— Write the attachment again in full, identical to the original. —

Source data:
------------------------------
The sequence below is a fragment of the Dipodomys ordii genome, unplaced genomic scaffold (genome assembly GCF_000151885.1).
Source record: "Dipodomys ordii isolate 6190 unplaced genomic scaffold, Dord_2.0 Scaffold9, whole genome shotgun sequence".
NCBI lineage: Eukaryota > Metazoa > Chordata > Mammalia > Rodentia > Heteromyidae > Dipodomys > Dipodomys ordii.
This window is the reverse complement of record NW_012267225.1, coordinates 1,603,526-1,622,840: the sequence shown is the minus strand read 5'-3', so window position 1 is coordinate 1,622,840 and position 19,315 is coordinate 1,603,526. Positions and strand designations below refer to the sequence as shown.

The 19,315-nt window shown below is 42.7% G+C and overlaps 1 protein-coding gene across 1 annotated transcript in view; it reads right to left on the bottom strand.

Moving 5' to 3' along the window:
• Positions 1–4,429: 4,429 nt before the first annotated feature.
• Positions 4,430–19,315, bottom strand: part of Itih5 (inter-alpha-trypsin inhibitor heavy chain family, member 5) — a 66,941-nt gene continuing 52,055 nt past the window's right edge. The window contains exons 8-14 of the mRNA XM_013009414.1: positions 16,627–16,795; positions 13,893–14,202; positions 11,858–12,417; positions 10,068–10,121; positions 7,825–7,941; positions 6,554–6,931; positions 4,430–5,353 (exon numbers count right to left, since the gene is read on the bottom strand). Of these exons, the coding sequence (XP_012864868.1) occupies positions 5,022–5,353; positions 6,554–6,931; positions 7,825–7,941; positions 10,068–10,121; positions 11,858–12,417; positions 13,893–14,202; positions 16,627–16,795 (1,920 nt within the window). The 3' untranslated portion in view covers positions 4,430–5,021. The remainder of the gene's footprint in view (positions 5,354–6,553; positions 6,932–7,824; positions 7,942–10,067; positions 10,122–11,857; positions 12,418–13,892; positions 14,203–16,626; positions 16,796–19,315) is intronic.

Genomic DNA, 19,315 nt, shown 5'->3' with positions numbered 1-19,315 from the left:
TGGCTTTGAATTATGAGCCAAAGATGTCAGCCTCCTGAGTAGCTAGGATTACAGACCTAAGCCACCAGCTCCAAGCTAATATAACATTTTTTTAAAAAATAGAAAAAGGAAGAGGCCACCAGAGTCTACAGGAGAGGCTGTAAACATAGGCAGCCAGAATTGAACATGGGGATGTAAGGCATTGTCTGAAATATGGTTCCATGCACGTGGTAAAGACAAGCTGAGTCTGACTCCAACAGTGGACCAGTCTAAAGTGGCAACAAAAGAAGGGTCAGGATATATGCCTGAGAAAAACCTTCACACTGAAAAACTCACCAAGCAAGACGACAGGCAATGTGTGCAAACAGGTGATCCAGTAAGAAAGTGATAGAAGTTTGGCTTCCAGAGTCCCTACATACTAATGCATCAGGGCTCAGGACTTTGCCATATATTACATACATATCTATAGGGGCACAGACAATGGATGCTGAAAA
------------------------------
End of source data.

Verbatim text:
The sequence below is a fragment of the Dipodomys ordii genome, unplaced genomic scaffold (genome assembly GCF_000151885.1).
Source record: "Dipodomys ordii isolate 6190 unplaced genomic scaffold, Dord_2.0 Scaffold9, whole genome shotgun sequence".
NCBI lineage: Eukaryota > Metazoa > Chordata > Mammalia > Rodentia > Heteromyidae > Dipodomys > Dipodomys ordii.
This window is the reverse complement of record NW_012267225.1, coordinates 1,603,526-1,622,840: the sequence shown is the minus strand read 5'-3', so window position 1 is coordinate 1,622,840 and position 19,315 is coordinate 1,603,526. Positions and strand designations below refer to the sequence as shown.

The 19,315-nt window shown below is 42.7% G+C and overlaps 1 protein-coding gene across 1 annotated transcript in view; it reads right to left on the bottom strand.

Moving 5' to 3' along the window:
• Positions 1–4,429: 4,429 nt before the first annotated feature.
• Positions 4,430–19,315, bottom strand: part of Itih5 (inter-alpha-trypsin inhibitor heavy chain family, member 5) — a 66,941-nt gene continuing 52,055 nt past the window's right edge. The window contains exons 8-14 of the mRNA XM_013009414.1: positions 16,627–16,795; positions 13,893–14,202; positions 11,858–12,417; positions 10,068–10,121; positions 7,825–7,941; positions 6,554–6,931; positions 4,430–5,353 (exon numbers count right to left, since the gene is read on the bottom strand). Of these exons, the coding sequence (XP_012864868.1) occupies positions 5,022–5,353; positions 6,554–6,931; positions 7,825–7,941; positions 10,068–10,121; positions 11,858–12,417; positions 13,893–14,202; positions 16,627–16,795 (1,920 nt within the window). The 3' untranslated portion in view covers positions 4,430–5,021. The remainder of the gene's footprint in view (positions 5,354–6,553; positions 6,932–7,824; positions 7,942–10,067; positions 10,122–11,857; positions 12,418–13,892; positions 14,203–16,626; positions 16,796–19,315) is intronic.

Genomic DNA, 19,315 nt, shown 5'->3' with positions numbered 1-19,315 from the left:
TGGCTTTGAATTATGAGCCAAAGATGTCAGCCTCCTGAGTAGCTAGGATTACAGACCTAAGCCACCAGCTCCAAGCTAATATAACATTTTTTTAAAAAATAGAAAAAGGAAGAGGCCACCAGAGTCTACAGGAGAGGCTGTAAACATAGGCAGCCAGAATTGAACATGGGGATGTAAGGCATTGTCTGAAATATGGTTCCATGCACGTGGTAAAGACAAGCTGAGTCTGACTCCAACAGTGGACCAGTCTAAAGTGGCAACAAAAGAAGGGTCAGGATATATGCCTGAGAAAAACCTTCACACTGAAAAACTCACCAAGCAAGACGACAGGCAATGTGTGCAAACAGGTGATCCAGTAAGAAAGTGATAGAAGTTTGGCTTCCAGAGTCCCTACATACTAATGCATCAGGGCTCAGGACTTTGCCATATATTACATACATATCTATAGGGGCACAGACAATGGATGCTGAAAA